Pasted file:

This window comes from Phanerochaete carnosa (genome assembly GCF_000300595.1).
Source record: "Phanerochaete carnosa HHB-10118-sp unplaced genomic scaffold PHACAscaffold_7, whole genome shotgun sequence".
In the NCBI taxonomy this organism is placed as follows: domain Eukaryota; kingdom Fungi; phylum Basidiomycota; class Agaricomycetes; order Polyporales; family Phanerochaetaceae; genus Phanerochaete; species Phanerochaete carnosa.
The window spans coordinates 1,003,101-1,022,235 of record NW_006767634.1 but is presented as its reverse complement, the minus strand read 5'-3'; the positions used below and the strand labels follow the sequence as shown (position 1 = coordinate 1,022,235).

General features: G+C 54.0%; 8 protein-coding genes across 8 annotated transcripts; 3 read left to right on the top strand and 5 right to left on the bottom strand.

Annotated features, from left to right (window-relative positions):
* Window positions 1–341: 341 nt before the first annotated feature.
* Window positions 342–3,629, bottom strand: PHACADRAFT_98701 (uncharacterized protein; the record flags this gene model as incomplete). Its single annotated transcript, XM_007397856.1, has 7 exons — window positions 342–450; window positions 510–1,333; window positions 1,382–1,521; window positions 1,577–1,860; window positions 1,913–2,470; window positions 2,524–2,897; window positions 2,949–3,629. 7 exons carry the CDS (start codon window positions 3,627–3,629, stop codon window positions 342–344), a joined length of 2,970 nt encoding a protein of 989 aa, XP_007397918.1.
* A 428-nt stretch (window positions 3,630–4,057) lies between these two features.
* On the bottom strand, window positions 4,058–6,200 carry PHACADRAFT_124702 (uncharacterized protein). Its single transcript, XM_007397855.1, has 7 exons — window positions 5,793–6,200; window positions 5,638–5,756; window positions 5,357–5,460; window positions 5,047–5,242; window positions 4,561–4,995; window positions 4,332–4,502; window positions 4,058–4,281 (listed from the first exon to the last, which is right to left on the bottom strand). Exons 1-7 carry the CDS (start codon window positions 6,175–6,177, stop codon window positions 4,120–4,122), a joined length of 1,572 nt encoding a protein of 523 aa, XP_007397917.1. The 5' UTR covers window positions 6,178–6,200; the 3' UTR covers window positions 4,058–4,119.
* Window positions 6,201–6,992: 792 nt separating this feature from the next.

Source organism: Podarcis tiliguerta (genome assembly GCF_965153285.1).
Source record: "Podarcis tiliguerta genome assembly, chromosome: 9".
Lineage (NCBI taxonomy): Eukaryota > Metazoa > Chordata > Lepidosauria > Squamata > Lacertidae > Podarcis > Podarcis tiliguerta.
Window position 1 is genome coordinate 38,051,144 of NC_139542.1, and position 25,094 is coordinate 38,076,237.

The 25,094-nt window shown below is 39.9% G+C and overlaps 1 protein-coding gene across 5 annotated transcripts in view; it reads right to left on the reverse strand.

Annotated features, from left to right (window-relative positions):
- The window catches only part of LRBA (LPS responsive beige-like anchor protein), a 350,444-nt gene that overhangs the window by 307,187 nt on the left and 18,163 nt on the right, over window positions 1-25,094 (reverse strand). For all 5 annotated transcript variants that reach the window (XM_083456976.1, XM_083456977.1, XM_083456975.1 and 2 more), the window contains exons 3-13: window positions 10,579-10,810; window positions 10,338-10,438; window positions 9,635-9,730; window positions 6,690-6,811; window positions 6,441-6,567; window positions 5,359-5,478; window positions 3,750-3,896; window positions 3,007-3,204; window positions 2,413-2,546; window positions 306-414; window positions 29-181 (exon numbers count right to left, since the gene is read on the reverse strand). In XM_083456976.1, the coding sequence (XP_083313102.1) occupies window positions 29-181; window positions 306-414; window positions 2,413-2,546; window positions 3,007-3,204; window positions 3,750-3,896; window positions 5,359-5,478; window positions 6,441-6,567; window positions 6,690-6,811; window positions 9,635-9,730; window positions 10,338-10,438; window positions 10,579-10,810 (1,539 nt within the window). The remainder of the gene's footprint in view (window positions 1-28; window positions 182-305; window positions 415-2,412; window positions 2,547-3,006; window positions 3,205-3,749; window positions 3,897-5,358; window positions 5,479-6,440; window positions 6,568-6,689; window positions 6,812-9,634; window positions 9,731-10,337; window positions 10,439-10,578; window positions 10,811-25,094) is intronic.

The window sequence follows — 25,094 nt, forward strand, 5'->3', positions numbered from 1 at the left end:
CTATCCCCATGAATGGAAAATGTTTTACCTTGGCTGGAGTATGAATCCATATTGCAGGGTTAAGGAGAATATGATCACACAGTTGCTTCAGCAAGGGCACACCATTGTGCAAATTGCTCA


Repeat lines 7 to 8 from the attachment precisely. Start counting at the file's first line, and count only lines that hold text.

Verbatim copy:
* Window positions 1–341: 341 nt before the first annotated feature.
* Window positions 342–3,629, bottom strand: PHACADRAFT_98701 (uncharacterized protein; the record flags this gene model as incomplete). Its single annotated transcript, XM_007397856.1, has 7 exons — window positions 342–450; window positions 510–1,333; window positions 1,382–1,521; window positions 1,577–1,860; window positions 1,913–2,470; window positions 2,524–2,897; window positions 2,949–3,629. 7 exons carry the CDS (start codon window positions 3,627–3,629, stop codon window positions 342–344), a joined length of 2,970 nt encoding a protein of 989 aa, XP_007397918.1.